Is the Printed Page Dead (or Just a Little Sick)?

Is the Printed Page Dead (or Just a Little Sick)?

Summary: Doc is a big believer in the power of print, but I do have to admit some print products are moving in new directions. That's why a recent article at the printing Website, What They Think, caught my eye. It's an interview with entrepreneur and writer Paul Hawken, best known as one of the founders of retailer Smith & Hawken, where Doc buys all his fancy gardening supplies and tasteful door wreaths.

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TOPICS: CXO
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Doc is a big believer in the power of print, but I do have to admit some print products are moving in new directions. That's why a recent article at the printing Website, What They Think, caught my eye. It's an interview with entrepreneur and writer Paul Hawken, best known as one of the founders of retailer Smith & Hawken, where Doc buys all his fancy gardening supplies and tasteful door wreaths.

The interview, by Gail Nickel-Kailing, took place at a sustainability conference in the Pacific Northwest. Hawken is the author or co-author of a number of books including The Next Economy, Growing a Business, The Ecology of Commerce, Natural Capitalism: Creating the Next Industrial Revolution, and Blessed Unrest: How the Largest Movement in the World Came into Being and Why No One Saw It Coming.

Here is a bit of the Q & A, which you can read at Whattheythink.com:

WTT: As an author, voracious reader, and book lover, what is your take on the future of books, newspapers and other publications?

Paul Hawken: They're going to go away completely. Pretty soon people won't be able to start their fires because there won't be any paper. I think paper is done. Aren't they worried about the e-reader? They should be.

In terms of 99% of what we read in books, magazines, and newspapers, I think print is over. When I started writing there were 30,000 titles a year published, now there are 170K+ titles published a year now. There is more drek out there; books that don't deserve to be published.

The same thing that happened to the music industry is happening to the publishing industry. I'm surprised there's not more noise in the industry. I can't believe they don't see the writing on the wall. I think it's over.

Having said that, paper isn't done for works of art, for books about art... We will need paper, we will need some books, we will need libraries, but libraries will change completely.

We won't lose rare books. I don't think we'll lose certain documents; libraries are keeping notes and speeches, keeping emails, and working on interesting ways to preserve digital information with technology that will make it readable for the long term.

Those kind of papers and documents will become much more valuable and valued. Things on paper will become really valuable, they will be unique.

Doc says, whoa! That's a pretty stark viewpoint, Paul.

Topic: CXO

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6 comments
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  • The advantages of paper books...

    Books (e.g. trade paperbacks) are cost effective, convenient, shareable/resellable (no DRM), don't require hundreds of dollars in hardware, don't rely on batteries that can run out, don't break if you drop them...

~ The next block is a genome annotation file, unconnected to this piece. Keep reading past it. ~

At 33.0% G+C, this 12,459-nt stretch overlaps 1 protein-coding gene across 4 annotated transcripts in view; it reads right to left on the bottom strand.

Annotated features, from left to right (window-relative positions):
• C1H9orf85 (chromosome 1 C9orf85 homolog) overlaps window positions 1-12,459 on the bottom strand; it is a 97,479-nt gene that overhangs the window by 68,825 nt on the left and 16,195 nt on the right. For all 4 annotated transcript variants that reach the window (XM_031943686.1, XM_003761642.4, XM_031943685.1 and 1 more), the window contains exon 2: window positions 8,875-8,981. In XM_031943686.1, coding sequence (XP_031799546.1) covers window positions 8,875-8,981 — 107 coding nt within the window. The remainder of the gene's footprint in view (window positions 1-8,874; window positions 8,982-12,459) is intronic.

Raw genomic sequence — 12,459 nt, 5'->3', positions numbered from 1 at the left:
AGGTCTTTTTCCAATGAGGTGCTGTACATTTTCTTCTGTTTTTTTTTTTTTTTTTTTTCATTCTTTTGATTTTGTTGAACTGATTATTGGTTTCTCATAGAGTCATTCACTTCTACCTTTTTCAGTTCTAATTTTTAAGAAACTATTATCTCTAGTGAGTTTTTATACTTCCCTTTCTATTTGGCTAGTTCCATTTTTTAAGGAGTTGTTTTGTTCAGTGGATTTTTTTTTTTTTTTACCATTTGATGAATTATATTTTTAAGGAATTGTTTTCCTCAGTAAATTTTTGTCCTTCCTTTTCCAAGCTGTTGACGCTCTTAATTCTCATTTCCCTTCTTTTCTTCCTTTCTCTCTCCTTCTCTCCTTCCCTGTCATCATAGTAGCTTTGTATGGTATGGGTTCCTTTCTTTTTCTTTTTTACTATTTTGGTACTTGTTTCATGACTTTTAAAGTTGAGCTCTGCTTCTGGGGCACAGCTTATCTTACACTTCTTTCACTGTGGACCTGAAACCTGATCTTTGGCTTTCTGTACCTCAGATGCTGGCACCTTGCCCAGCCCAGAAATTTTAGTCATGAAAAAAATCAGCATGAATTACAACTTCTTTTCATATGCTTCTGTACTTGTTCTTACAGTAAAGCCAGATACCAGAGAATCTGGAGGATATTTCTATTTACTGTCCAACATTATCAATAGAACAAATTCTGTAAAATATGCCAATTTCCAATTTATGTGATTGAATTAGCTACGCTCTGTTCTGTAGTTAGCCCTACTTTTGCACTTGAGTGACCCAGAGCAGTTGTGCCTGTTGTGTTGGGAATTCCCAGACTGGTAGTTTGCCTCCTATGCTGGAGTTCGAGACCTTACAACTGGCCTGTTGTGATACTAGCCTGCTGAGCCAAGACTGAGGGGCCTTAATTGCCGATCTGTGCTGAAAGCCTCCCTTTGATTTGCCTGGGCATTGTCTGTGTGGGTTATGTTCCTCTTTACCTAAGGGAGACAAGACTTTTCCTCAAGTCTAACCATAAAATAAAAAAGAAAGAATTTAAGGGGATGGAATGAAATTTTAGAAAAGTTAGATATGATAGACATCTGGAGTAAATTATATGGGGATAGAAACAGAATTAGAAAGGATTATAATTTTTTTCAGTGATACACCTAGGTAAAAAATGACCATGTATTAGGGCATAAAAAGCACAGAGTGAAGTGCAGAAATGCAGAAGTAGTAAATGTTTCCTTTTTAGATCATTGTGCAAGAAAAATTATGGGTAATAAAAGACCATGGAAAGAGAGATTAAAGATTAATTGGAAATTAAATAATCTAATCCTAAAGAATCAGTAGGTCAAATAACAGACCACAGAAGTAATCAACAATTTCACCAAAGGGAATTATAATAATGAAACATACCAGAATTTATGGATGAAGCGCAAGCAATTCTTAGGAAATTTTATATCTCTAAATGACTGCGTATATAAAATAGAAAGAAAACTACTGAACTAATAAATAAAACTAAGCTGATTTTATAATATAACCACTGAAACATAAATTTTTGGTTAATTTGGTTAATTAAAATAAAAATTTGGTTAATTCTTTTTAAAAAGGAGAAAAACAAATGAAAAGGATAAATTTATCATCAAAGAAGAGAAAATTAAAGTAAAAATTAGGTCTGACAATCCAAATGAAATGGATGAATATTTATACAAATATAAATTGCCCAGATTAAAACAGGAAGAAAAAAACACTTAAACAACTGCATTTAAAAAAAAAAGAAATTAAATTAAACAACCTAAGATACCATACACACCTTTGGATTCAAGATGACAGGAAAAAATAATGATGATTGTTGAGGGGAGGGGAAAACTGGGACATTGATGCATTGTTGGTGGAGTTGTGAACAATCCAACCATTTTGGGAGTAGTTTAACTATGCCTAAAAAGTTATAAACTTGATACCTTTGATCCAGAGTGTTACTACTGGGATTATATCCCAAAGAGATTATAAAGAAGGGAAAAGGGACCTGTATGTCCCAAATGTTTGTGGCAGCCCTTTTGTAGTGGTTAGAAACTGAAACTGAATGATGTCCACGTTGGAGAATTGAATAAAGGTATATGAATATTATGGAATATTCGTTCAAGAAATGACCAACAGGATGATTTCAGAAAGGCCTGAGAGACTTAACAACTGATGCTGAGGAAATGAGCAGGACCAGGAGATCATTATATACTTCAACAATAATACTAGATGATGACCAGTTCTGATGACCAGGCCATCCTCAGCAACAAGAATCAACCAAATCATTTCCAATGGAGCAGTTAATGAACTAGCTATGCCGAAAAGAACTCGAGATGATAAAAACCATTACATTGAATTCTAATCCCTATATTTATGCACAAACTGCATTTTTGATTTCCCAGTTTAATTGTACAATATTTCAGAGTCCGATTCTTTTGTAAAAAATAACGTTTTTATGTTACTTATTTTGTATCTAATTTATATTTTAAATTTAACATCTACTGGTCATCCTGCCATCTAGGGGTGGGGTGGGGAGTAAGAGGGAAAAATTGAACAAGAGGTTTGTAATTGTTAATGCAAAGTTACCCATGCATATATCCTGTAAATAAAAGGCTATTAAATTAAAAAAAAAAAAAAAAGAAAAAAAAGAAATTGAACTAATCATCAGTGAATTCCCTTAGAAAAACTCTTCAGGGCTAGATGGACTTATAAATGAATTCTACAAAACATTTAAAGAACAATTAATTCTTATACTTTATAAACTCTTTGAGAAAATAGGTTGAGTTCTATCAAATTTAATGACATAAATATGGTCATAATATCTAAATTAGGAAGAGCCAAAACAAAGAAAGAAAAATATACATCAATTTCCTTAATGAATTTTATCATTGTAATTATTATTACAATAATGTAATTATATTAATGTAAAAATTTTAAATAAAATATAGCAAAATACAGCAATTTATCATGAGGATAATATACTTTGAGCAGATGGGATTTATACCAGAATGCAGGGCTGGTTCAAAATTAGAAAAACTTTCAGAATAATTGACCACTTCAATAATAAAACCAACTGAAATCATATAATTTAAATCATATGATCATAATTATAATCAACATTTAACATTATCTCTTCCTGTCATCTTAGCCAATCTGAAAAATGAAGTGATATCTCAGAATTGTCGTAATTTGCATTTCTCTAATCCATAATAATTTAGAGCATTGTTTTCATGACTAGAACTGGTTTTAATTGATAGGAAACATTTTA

Tom12Tom
  • Modernization over Death

    To be honest, what about the idea of just refining how many books are out there? The biggest thing I think so many of these "paper killers" keep saying is that there is too much out there, as well as the quality of what's in the product has gone downhill.

    The larger question to ask would be this: When will we see the collapse of the book market, back to more limited authors, possibly best sellers, with lower end artists pushing content through e-books, print-at-sale books, and other related ways of distribution?
    clindhartsen
  • RE: Is the Printed Page Dead (or Just a Little Sick)?

    Printed books were an improvement over hand-written books, which were an improvement over scrolls, which were an improvement over tablets, and on and on. Other than our recent history (most of my scroll-based documents are gone), there is nothing sacred about books; they are a medium of communication. If a better medium comes along, it may well make books eventually obsolete; RIP!
    dBaron
  • RE: Is the Printed Page Dead (or Just a Little Sick)?

    Books are good. Technology is good. Why can't we have both? Some people prefer books. I like books better, because as the previous poster said, if you drop them, they don't break, they don't need batteries and they do not need a 200 buck toy to read them on.
    However, there are those individuals that would prefer carrying their entire library with them on a device. Fine, I say, its all good. Just don't take my books away. And bring back film cameras too while you are at it.
    willowreed@...
  • RE: Is the Printed Page Dead (or Just a Little Sick)?

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  • RE: Is the Printed Page Dead (or Just a Little Sick)?

    Thanks for the comments. Doc's in agreement that there is an evolution taking place in the publishing business, particularly around books. It's true ??? there is nothing sacred about the printed book and it may be the preferred format for some topics for a while to come. But if it makes sense to use a new format, then why not? The market will ultimately decide which formats survive and which do not. At this point no one is forcing readers to any one medium ??? choice seems to rule the day.
    DocuMentor (Doc)